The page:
Despite the weather, there were hundreds of other tourists on the march. It was sobering to see memorials to the Roma and the Jews murdered in the Holocaust, to view an open air exhibition on the Third Reich, and to walk along the route where the wall divided East and West.Perhaps gray weather is fitting for such a somber trek. Here and there were remaining panels from the wall (at least, I believe they were authentic, although it wasn’t entirely clear). I really wanted to make it to the East Side Gallery, where the last big piece of the wall was given over to artists to decorate, but that would have been another several miles away, and we ran out of steam.
Of course, Berlin is a dynamic city, as evidenced by the huge numbers of cranes and construction projects dotting the city. And while I was not a fan of most of the buildings in town , I found the contemporary architecture more interesting. But the highlight of the trip for me was the fabulous Pergamon Museum, home of amazing antiquities such as the Pergamon Altar (sadly unavailable for visitors due to renovations), the Miletus Market Gate, the Ishtar Gate and processional way from Babylon, and a host of others from Mesopotamia, the Near East, etc., as well as an amazing collection of early Islamic architecture and art. I
had the opportunity to visit Miletus and Pergamon when I was in Turkey, and it was really cool to see the reconstructed market gate (massive), complete with little etched signs advertising vendors, as well as a fabulous mosaic floor from the dining room of a private home, also from Miletus. The huge Ishtar Gate and procession way, with its blue bricks and lions, was at least equally impressive.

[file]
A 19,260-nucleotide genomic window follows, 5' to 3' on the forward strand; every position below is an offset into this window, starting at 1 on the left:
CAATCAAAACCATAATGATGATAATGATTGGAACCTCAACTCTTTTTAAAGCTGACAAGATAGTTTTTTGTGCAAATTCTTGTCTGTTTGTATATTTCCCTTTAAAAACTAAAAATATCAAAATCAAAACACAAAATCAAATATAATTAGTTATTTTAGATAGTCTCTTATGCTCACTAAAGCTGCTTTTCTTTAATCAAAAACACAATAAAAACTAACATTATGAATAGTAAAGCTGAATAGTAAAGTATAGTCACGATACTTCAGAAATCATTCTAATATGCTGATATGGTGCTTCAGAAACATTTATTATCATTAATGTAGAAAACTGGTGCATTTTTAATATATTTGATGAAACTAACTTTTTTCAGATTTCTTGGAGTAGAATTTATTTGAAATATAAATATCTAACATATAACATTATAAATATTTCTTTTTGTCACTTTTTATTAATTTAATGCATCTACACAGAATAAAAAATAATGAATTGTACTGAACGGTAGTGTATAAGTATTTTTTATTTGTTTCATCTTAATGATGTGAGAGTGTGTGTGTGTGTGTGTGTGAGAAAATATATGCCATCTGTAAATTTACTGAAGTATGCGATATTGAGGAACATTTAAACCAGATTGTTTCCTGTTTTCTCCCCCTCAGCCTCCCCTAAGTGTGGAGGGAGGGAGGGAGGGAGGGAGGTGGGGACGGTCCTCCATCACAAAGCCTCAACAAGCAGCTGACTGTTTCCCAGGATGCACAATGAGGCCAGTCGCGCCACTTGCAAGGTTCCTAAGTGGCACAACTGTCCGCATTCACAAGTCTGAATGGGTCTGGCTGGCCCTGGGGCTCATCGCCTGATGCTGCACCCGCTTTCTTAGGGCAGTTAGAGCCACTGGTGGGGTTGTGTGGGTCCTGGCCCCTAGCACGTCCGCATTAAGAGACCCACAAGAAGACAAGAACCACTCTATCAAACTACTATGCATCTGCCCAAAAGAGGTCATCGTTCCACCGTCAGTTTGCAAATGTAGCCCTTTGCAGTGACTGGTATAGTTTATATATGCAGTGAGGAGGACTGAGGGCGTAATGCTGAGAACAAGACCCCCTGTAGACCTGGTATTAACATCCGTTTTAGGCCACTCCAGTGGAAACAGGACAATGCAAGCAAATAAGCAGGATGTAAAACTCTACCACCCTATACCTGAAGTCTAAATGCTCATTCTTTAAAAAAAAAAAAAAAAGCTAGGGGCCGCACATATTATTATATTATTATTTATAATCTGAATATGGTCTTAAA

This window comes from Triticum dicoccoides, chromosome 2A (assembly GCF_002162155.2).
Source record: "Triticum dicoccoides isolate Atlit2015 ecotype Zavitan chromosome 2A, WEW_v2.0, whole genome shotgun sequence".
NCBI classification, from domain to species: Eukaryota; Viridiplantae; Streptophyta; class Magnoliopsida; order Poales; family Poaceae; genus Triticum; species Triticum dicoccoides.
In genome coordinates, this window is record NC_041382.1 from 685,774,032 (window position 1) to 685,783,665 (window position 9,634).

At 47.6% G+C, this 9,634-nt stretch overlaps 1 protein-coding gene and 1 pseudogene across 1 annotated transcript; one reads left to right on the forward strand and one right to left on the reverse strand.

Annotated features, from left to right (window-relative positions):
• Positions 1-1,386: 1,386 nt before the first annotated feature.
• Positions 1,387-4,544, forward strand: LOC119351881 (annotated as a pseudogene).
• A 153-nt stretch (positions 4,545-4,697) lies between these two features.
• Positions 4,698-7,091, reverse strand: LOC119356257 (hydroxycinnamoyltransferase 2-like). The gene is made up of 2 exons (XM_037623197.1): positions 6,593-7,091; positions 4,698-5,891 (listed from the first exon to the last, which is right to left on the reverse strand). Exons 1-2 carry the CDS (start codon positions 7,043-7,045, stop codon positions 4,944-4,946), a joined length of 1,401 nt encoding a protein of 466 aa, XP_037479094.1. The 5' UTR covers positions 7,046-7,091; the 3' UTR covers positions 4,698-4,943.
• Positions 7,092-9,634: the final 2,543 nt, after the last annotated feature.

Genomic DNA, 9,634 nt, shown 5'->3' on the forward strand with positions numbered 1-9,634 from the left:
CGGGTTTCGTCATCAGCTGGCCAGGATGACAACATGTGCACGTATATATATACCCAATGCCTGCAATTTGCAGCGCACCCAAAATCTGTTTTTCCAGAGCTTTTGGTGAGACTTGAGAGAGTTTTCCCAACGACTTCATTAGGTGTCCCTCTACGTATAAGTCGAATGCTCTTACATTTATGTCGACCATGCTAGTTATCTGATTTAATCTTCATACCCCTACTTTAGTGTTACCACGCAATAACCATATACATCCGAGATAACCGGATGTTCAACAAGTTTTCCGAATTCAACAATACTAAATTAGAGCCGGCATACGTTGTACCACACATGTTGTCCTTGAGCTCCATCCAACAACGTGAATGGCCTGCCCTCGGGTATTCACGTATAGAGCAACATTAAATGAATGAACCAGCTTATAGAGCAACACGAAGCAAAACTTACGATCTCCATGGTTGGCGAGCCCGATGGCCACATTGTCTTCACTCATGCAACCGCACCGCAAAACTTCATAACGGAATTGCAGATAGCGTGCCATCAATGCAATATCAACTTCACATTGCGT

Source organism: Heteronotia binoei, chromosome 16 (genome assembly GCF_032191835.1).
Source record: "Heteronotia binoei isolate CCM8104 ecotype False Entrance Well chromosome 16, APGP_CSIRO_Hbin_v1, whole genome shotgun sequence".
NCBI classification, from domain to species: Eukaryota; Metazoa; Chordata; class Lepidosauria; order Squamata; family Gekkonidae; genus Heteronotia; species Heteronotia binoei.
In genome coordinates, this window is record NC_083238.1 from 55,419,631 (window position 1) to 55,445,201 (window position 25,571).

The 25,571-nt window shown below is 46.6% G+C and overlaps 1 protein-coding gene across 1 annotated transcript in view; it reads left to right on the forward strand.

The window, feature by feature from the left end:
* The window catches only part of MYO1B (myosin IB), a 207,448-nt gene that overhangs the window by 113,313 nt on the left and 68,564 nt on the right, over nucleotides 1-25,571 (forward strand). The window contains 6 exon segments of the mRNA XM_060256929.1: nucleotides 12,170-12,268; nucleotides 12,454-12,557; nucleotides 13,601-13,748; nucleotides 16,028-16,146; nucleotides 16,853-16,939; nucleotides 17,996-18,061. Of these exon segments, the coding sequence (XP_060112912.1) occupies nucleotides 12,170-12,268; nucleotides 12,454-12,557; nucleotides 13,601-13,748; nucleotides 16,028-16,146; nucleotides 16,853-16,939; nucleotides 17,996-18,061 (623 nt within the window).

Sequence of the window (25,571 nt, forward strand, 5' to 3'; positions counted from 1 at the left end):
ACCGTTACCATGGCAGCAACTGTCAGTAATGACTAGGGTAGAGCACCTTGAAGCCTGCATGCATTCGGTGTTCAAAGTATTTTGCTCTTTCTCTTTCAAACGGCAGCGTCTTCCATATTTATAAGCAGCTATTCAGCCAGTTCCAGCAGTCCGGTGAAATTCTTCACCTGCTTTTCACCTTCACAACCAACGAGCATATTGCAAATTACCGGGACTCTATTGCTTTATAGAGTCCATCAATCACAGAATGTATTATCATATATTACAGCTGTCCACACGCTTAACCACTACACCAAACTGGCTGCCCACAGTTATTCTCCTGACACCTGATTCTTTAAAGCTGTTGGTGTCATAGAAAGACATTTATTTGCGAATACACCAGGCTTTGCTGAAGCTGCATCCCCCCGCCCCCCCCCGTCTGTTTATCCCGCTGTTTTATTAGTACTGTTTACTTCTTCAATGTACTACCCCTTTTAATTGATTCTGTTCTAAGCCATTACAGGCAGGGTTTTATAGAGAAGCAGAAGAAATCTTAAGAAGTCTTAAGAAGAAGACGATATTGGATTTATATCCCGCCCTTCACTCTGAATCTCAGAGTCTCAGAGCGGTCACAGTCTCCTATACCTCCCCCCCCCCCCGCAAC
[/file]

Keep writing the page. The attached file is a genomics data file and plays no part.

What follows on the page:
And yes, I found out that Ishtar was the Babylonian goddess of love and war, not just a really bad movie from the 1980s. So many wonderful antiquities here; I literally wandered around for hours, listening to the guide and taking lots of photos.
This giant bird made me think of Horus. There were incredible fountains, statues, water basins, Islamic prayer niches and ceramics, palace reliefs, and much, much more. This museum was truly a place of sensory overload.
So Berlin definitely has things to recommend it to the visitor. And who knows, perhaps in the summer it is an absolutely charming place (but even more overrun with tourists). One piece of advice if you plan to come via Schönefeld Airport: get very explicit directions as to which train to take, as there was no one working at the airport train station, and it was by no means clear which train came on which track, and which train we needed to take. We knew the train number, but that wasn’t enough, as we got on two incorrect trains with the correct number. Thankfully other passengers helped us find our way to Alexander Platz. The train and transit signs seem much better to me in Hungary.
More to come, on my recent travels around Hungary.